CB: How long have you been gigging in comedy?
PL: About two and a half years now.
CB: How would you describe your comedy?
PL: It’s not really stand up because it’s all visual. I use PowerPoint, so everything goes through that. It’s all nonsense ideas really – bad Photoshop, bad music, outdated cultural references, attempts at dancing and some shouting, Ultimately, it’s all threaded together by my love for ITV’s Kate Garraway.
CB: Which comedians influence your comedy?
PL: Whenever I’m at gigs I’m always hearing about the latest US comedians and some of the big names that have influenced the other acts around me. When this happens I usually go very quiet and just think to myself, “Dick Emery, Terry Scott, Sid James, Leonard Rossiter.” I was brought up on British 70s TV comedy and that’s all stuck as my main influence. Dick Emery was the first person I saw who made me go, “I want to do that.” I was about 6.
CB: Did you always want to go into comedy?
PL: I always wanted to be able to making a moderate living doing my stupid projects and ideas, but it wasn’t really until the advent of social media and finding out that PowerPoint existed that I realised it was possible to do the sort of comedy live that I’d always wanted to do. I knew I could never be a stand up with wonderful jokes and a microphone; it’s a beautiful and enviable skill, but it’s one I just don’t have. Hopefully though I’ve got something different instead that, whilst not stand up, does slot in best at comedy clubs.
CB: How do you go about writing your material?
PL: Sometimes ideas just come to me, sometimes they are sparked by listening to a song on the radio. I use a lot of music in my set and I find music makes me spin off into my own little world or misinterpret what I’m hearing into a new idea. As for any sort of daily structure, I will always ‘work’ from a ridiculously early time in the morning until lunchtime, but I’m not always writing new things. Sometimes I’m tweaking older things. I spend a lot of time tweaking. I like tweaking.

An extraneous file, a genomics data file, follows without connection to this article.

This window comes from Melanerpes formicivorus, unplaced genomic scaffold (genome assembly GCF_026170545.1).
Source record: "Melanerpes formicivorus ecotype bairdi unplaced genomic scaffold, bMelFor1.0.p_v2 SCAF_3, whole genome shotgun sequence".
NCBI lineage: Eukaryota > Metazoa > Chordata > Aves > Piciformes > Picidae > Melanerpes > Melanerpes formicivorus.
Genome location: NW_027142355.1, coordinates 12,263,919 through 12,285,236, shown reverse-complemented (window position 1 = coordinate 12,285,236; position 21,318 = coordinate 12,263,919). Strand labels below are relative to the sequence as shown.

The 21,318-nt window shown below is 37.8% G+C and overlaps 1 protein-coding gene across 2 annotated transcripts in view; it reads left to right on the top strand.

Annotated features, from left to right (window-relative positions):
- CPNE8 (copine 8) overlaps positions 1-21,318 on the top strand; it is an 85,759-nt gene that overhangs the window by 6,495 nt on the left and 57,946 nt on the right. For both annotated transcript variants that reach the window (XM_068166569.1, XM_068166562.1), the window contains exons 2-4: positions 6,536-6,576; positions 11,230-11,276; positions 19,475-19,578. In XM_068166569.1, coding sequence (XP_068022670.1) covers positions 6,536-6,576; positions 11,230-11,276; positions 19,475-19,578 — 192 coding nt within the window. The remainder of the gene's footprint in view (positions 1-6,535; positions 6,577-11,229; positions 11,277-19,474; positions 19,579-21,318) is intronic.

CB: Do you gig as a comedy performer full time or is it more of a part-time hobby? If so, do you find that your main job influences your material?
PL: I do it full time now. Well, sort of full time. When I’m not doing that I’m doing projects and experiments for my website or for other comedy websites. Sometimes I get a bit of money for those. So comedy stuff is kind of full time, but it’s far from purely live work and I’d say that I scrape a living of poverty rather than make a living. I’ve got a very generous and supportive girlfriend too, which helps enormously when you can’t afford a Cadbury’s Boost.
CB: What do you find the most enjoyable and frustrating parts of the comedy circuit?
PL: The most enjoyable part is that feeling when you’re on stage and everything is hitting home the way you hoped it would. When things are going well it’s a beautiful feeling.
I’m also lucky that being Brighton-based there’s a really friendly and supportive comedy scene there. People root for and encourage each other. I’m very lucky to be part of that scene. Some of my loveliest friends have come from it.
As for frustrating, I guess badly run nights are what get to me most. Nights with far too many acts on the bill, poor organisation, poor structure – they’re the kind of things that are frustrating.
CB: What’s your favourite type of audience to perform to?
PL: I don’t know if I have a favourite, most places I play are a nice mix. I’ve turned up at gigs, looked at the audience and thought, “this isn’t going to work,” and then I’ve been surprised and it’s been lovely. Likewise I’ve seen audiences and foolishly thought that I’m in for an easy ride. Normally it didn’t work out like that. Essentially, if an audience doesn’t’ talk amongst themselves and resists the urge to heckle, then I’m happy.
CB: Have you been heckled a lot since you’ve started gigging? Do you enjoy being heckled? What’s the best heckle you’ve had?
PL: By and large I don’t get heckled much. I think it’s because I shout quite a bit and am quite high energy, so maybe people think I’m disjointed and I’ll really embarrass them if they heckled. I wouldn’t, but I’m more than happy if that’s what they think, as it enables me to do my set. With PowerPoint you don’t have the option of adjusting your set to the audience. What you put on your computer that day is what will be the set, no matter what happens in the room. That can make things challenging sometimes. So, no I’d rather not be heckled.
I don’t have a favourite heckle at the moment. I have a favourite comment after a show, and that was when someone came up to me after my Brighton Fringe show and said, “You’re too avant-garde for Bexhill on Sea.” I’d like that on a poster.
CB: What advice would you give to new acts thinking of starting out in comedy?
PL: I’m not sure I’m in position to give advice, but since you’ve asked, I’ll have a stab from my very limited experience. I think I’ll do it bullet points too, that will be fun for me.
- Try to give the promoter as little hassle as possible – Be nice, be humble, be organised, be punctual, Keep to your allocated time
- Work very hard at it
- See as much comedy as you can
- Do as many gigs as you can
- Always record your sets, always listen back to them and strive to improve what you’ve got.
- Support comedy nights and fellow acts.